Although a urine sample is important in the diagnosis of diabetes, it can be quite difficult to obtain these samples from cats. Cats need to have urine collected via cystocentesis, which is a minimally invasive procedure where a small needle is inserted through the abdomen directly into the bladder. Abnormalities within the urine such as glucose, white blood cells, bacteria, and protein can be detected using a microscope. Cats have a high renal threshold for glucose, which means it takes more glucose in the blood for it to spill over into the urine. With mild hyperglycemia or early diabetes, glucose may not yet be present in the urine. Many diabetic patients that have glucose in the urine are at increased risk of developing urinary tract infections. Your veterinarian may recommend a urine culture if test results are not obvious.
It can also be useful to complete full bloodwork to assess the overall health of the cat. In diabetic cats, it is common to see hypercholesterolemia (high cholesterol) and hypertriglyceridemia (high blood triglycerides). With chronic undiagnosed diabetes, kidney and heart disease can also develop. It is important to check the blood pressure of a suspected diabetic cat as hypertension (high blood pressure) can occur and lead to additional complications.
Although the majority of cats will require daily subcutaneous insulin injections, some cats can be managed with weight loss and a diet change. A high-protein, low-carbohydrate diet can help diabetic cats maintain better control of their blood glucose. With time, some cats may actually return to a non-diabetic state. There are certain diets specifically formulated for diabetic cats with the proper carbohydrate and protein ratios. Some common diets to choose from include Hill’s Feline w/d, Purina Veterinary Diets DM, and Royal Canin Feline Diabetic Diet. Using a wet food formulation can also provide an extra source of hydration for diabetic cats and increase palatability. A veterinarian can recommend the best diet to meet your cat’s individual needs.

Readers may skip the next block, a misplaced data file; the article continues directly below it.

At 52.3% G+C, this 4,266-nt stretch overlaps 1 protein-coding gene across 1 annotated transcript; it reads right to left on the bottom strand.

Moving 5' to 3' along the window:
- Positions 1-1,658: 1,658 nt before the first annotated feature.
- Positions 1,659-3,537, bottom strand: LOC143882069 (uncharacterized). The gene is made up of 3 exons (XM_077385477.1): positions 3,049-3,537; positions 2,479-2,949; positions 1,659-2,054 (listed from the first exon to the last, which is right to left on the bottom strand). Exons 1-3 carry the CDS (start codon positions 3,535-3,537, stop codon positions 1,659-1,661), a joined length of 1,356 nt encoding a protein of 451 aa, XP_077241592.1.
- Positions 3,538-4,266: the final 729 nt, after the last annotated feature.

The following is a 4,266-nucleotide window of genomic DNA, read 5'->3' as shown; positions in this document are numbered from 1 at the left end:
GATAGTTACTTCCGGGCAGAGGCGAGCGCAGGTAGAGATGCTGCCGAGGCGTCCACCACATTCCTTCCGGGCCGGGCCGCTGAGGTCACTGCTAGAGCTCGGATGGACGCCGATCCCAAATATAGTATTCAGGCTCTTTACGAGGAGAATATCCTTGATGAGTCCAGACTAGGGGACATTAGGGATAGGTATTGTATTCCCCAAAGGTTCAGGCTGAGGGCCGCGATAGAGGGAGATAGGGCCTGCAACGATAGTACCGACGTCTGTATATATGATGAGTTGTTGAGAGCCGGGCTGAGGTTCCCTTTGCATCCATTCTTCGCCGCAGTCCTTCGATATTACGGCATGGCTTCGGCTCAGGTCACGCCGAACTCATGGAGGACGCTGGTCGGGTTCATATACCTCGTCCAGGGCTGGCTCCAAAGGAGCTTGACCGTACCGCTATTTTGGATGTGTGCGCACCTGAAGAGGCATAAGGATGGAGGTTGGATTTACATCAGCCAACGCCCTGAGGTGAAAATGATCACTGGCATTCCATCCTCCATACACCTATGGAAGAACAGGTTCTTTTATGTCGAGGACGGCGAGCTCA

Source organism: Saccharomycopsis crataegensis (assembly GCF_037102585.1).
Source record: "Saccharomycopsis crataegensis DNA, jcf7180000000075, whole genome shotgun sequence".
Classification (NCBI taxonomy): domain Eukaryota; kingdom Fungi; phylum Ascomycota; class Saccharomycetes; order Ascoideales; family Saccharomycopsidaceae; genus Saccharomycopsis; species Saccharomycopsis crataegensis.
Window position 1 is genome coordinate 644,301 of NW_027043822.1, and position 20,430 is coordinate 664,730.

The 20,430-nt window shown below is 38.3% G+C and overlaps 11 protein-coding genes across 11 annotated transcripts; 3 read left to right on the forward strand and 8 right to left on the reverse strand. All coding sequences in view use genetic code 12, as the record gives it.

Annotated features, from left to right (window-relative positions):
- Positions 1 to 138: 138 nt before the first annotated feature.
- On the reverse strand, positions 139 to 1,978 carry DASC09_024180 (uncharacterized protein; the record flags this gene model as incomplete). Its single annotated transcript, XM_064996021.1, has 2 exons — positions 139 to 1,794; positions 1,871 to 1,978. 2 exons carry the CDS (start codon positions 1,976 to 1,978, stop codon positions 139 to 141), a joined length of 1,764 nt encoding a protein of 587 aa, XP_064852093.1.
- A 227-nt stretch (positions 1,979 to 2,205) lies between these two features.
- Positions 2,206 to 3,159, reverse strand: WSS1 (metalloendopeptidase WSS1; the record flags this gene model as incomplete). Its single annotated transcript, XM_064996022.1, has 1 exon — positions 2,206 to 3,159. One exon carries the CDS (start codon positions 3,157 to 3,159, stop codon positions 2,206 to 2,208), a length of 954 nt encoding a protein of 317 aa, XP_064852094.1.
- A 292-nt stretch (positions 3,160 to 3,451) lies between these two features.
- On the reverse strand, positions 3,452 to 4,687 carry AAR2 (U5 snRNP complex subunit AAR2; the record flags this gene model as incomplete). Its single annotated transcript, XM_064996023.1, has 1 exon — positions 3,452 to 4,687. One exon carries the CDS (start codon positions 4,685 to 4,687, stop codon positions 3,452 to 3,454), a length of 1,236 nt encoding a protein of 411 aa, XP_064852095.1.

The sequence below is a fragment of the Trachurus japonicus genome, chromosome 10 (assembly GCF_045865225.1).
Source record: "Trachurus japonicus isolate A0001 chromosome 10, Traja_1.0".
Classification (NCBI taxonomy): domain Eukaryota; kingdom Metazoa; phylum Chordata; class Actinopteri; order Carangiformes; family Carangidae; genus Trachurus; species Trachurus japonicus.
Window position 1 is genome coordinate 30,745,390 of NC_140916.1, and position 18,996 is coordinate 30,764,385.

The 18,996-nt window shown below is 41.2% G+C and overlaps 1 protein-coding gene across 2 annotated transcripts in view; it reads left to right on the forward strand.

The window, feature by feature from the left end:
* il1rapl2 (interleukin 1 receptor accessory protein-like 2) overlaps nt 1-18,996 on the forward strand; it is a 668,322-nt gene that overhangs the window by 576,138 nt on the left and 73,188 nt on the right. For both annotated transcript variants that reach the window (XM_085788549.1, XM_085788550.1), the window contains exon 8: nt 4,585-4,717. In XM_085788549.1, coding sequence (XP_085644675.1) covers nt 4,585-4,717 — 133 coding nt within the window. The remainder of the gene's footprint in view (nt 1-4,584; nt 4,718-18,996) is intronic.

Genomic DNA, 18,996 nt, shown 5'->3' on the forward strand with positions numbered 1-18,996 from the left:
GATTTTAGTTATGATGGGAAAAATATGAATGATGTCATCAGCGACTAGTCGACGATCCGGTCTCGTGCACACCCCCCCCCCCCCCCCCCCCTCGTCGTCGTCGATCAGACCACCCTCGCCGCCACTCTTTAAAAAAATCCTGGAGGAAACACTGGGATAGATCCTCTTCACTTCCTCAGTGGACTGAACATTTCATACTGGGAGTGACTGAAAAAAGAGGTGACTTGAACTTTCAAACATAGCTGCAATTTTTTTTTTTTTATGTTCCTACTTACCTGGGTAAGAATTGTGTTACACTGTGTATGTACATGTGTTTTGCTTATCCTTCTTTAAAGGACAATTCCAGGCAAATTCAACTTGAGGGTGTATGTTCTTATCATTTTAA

When your cat is initially diagnosed, you will likely need to visit your veterinarian every 3-4 weeks until the diabetes is well-regulated. Bloodwork and urinalysis every 6 months thereafter is necessary while managing this chronic disease.
Because glucose regulation is important for normal physiology, diabetes can result in damage to many bodily systems, including the heart and kidneys. As mentioned above, it is very common to see hypertension in diabetic patients as well as protein loss through the kidneys. Other complications include nerve damage, damage to the eyes, and other infections.
Lastly, diabetic ketoacidosis is a severe complication that occurs in an energy-starved state when fats are broken down for energy in the absence of insulin instead of glucose. When kidneys do not filter these ketones out, they build up within the bloodstream and cause an acidic state. This metabolic disturbance is a medical emergency and requires overnight hospitalization with appropriate fluid therapy and electrolyte monitoring.
With the proper diet change and weight loss, some cats can revert back to a non-diabetic state. However, recurrence of diabetes can occur in these patients. Diabetes care requires a life-long commitment and regular veterinary checkups to ensure glucose regulation and the best quality of life for your cat. It is important to note that diabetes can increase the chance of secondary complications and risk of developing infections over time. Overall, most cats will maintain a good quality of life despite diabetes so long as the proper management and care is provided.